Attitudes towards cross-border reproductive care among infertile Japanese patients
- First Online:
- Cite this article as:
- Hibino, Y., Shimazono, Y., Kambayashi, Y. et al. Environ Health Prev Med (2013) 18: 477. doi:10.1007/s12199-013-0345-7
- 152 Downloads
The attitudes towards cross-border reproductive care (CBRC) held by infertile Japanese patients have not been explored. The objective of the present study was to examine interest levels, preferred destinations, motivations, and sources of information related to CBRC. Our findings provide a general outline of CBRC and the future of reproduction and assisted reproductive technology (ART) in Japan.
The study used a cross-sectional design. Data were collected from 2,007 infertile Japanese patients from 65 accredited ART clinics in Japan (response rate, 27.4 %) via anonymous questionnaires.
Most of the infertile Japanese patients who responded denied using CBRC. However, by group, 171 (8.5 %) patients in non-donor in vitro fertilization, 150 (7.5 %) in egg donation, 145 (7.2 %) in pre-implantation genetic diagnosis, and 129 (6.4 %) in surrogacy said that, depending on the situation, they might travel abroad in the future. Older respondents were more likely to express an intention to travel overseas for egg donation in the future. The most popular destination for CBRC was the United States. Popular reasons for interest in CBRC among those considering or planning using this approach to third-party reproduction were that egg donation or surrogacy was unavailable or that obtaining ethical approval takes too long in Japan, whereas these processes are legal and affordable overseas. However, high cost was the most common reason for hesitancy regarding CBRC. Among the participants who were considering or planning to travel abroad for this purpose, TV, medical agencies, print media, and message boards on websites were popular sources of information, whereas doctors, friends, and patient self-help groups were not.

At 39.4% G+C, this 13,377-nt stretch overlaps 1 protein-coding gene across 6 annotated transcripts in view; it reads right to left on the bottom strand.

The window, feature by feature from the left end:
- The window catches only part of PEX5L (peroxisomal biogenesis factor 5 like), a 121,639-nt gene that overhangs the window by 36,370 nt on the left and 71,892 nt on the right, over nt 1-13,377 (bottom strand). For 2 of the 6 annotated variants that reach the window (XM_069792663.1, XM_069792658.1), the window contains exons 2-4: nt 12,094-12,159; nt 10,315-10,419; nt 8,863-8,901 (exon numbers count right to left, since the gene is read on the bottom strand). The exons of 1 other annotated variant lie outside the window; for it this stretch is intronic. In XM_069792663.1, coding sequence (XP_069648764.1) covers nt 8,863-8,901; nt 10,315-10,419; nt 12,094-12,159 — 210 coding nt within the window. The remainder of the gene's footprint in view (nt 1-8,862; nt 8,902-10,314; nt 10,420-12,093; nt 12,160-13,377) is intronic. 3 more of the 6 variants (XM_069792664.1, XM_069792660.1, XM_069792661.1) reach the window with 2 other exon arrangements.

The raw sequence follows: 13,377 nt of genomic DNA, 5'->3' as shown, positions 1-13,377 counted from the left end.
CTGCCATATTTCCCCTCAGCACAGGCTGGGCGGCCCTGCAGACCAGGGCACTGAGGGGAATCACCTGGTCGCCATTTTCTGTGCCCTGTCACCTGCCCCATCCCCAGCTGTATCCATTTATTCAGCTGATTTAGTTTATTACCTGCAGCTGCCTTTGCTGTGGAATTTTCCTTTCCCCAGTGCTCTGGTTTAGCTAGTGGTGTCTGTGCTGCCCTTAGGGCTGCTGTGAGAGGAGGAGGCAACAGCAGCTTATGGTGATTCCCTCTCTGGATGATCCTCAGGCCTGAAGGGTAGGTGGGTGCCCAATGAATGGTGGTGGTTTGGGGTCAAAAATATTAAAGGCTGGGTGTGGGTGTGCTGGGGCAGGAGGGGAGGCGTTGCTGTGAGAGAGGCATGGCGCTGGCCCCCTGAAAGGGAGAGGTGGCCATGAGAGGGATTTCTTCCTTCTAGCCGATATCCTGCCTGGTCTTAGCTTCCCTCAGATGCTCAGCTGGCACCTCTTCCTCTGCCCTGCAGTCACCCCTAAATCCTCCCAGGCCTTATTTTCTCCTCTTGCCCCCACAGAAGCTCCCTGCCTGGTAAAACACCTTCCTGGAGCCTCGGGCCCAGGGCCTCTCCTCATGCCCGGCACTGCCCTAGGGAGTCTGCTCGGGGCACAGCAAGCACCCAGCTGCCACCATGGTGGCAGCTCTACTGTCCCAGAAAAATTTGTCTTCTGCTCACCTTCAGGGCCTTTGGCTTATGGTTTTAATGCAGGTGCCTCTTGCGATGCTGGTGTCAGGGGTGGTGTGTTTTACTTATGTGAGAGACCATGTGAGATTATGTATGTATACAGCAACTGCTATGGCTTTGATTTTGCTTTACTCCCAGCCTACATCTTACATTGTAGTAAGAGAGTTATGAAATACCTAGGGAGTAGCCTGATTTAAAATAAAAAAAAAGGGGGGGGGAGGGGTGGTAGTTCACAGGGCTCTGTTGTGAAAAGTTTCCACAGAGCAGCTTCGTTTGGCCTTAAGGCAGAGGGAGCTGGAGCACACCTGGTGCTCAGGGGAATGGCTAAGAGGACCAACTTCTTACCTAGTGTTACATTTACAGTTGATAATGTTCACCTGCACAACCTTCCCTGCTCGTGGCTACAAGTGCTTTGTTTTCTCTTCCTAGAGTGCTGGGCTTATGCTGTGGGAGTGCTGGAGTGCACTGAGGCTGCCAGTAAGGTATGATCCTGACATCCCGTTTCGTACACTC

Although CBRC among infertile Japanese patients is not at present common, the demand for and use of this approach may increase in the future in the context of the increasingly aging population. Lack of regulation and unavailability of third-party reproduction is a major cause of CBRC among Japanese patients. Health care provider faces an urgent need for giving useful information for patients regarding CBRC.